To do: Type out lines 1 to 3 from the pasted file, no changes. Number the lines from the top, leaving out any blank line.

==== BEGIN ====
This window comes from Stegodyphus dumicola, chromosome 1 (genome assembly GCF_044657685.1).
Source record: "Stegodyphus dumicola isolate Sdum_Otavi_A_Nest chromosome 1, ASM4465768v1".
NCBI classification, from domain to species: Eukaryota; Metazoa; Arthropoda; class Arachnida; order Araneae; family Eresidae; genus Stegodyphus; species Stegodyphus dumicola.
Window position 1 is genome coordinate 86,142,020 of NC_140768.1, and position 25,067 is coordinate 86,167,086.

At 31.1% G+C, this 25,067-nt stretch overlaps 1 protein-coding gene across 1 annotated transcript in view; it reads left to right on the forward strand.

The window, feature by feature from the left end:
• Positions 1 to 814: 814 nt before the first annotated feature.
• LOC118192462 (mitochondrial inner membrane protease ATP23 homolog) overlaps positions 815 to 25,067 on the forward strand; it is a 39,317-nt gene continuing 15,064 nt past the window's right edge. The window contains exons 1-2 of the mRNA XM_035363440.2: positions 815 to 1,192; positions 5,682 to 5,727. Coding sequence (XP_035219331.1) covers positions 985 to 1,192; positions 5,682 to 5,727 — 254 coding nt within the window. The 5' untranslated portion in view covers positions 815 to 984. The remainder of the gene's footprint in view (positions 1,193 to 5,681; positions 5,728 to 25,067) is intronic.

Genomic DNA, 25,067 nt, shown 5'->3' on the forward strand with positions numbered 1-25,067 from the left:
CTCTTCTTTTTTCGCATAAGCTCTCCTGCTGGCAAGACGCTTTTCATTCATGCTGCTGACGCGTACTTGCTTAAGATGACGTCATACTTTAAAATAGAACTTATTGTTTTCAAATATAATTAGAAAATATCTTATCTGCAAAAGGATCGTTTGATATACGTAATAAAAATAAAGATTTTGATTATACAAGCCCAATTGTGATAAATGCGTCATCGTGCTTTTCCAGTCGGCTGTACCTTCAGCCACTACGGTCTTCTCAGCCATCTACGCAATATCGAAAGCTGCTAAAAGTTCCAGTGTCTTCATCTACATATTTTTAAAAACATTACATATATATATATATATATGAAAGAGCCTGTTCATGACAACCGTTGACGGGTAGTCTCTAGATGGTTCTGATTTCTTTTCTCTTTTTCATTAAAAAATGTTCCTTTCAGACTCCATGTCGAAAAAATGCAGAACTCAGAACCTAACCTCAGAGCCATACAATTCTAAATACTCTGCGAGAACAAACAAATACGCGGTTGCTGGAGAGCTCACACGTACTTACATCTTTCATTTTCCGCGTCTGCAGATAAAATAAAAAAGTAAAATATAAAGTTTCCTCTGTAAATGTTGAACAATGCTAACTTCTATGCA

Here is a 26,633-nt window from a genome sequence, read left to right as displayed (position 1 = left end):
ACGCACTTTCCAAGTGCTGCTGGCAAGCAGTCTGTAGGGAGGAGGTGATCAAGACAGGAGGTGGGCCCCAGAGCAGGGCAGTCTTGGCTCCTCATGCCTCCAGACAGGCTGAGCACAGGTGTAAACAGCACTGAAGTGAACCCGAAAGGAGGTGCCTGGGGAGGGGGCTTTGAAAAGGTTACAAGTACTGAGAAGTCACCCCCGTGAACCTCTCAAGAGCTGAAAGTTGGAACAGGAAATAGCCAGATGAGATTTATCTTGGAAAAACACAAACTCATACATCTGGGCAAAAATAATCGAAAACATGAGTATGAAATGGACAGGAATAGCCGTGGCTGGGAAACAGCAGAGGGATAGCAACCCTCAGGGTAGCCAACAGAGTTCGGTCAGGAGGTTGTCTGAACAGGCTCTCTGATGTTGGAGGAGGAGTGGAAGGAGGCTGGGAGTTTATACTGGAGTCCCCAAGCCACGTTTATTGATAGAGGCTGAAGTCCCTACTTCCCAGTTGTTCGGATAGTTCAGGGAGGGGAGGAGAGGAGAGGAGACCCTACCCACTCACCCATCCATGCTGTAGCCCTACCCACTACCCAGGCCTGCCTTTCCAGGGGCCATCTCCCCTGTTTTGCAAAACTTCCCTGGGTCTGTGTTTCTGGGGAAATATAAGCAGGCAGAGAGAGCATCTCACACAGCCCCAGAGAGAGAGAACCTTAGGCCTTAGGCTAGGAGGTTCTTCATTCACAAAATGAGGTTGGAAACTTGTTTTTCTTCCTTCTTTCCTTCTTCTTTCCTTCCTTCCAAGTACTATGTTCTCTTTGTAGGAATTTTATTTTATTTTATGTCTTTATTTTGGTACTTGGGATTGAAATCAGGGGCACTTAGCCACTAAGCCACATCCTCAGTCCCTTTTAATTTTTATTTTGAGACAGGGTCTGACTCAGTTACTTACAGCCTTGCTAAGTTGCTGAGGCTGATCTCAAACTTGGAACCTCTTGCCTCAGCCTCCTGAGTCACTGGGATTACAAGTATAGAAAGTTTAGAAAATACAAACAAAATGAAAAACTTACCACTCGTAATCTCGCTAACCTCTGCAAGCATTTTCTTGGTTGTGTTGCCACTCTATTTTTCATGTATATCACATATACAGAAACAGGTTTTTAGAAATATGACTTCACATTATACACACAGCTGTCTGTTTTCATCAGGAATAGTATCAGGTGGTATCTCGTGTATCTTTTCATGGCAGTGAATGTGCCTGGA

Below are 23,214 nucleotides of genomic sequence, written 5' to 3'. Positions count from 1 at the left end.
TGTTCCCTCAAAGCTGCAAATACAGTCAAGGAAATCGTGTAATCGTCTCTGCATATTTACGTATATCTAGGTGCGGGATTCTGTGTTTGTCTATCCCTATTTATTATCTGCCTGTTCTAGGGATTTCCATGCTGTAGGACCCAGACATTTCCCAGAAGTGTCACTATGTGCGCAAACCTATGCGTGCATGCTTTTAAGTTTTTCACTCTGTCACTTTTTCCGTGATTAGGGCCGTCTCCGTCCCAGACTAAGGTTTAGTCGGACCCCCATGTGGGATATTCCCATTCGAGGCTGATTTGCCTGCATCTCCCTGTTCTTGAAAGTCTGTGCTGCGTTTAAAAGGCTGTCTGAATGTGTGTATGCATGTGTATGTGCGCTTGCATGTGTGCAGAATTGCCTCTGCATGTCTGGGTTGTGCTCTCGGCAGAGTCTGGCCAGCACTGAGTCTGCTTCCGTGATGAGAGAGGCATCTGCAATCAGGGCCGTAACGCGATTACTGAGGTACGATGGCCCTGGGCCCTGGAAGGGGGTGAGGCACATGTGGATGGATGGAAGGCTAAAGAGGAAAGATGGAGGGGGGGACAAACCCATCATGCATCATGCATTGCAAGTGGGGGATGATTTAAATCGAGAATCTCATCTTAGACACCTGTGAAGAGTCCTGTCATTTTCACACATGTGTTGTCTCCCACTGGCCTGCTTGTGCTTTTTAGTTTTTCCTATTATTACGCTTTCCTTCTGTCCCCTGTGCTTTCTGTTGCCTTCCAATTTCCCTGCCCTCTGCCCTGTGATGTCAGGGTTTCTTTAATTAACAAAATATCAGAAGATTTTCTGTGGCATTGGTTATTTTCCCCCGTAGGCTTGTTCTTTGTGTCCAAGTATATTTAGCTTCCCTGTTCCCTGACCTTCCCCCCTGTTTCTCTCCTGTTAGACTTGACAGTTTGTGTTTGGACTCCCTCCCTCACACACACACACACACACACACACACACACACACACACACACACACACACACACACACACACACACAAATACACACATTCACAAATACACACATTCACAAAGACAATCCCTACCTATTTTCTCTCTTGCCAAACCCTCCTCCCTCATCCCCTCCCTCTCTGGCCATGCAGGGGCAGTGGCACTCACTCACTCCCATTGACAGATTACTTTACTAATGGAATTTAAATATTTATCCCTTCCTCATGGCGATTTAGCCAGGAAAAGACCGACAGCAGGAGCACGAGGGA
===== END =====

This window comes from Stegodyphus dumicola, chromosome 1 (genome assembly GCF_044657685.1).
Source record: "Stegodyphus dumicola isolate Sdum_Otavi_A_Nest chromosome 1, ASM4465768v1".
NCBI classification, from domain to species: Eukaryota; Metazoa; Arthropoda; class Arachnida; order Araneae; family Eresidae; genus Stegodyphus; species Stegodyphus dumicola.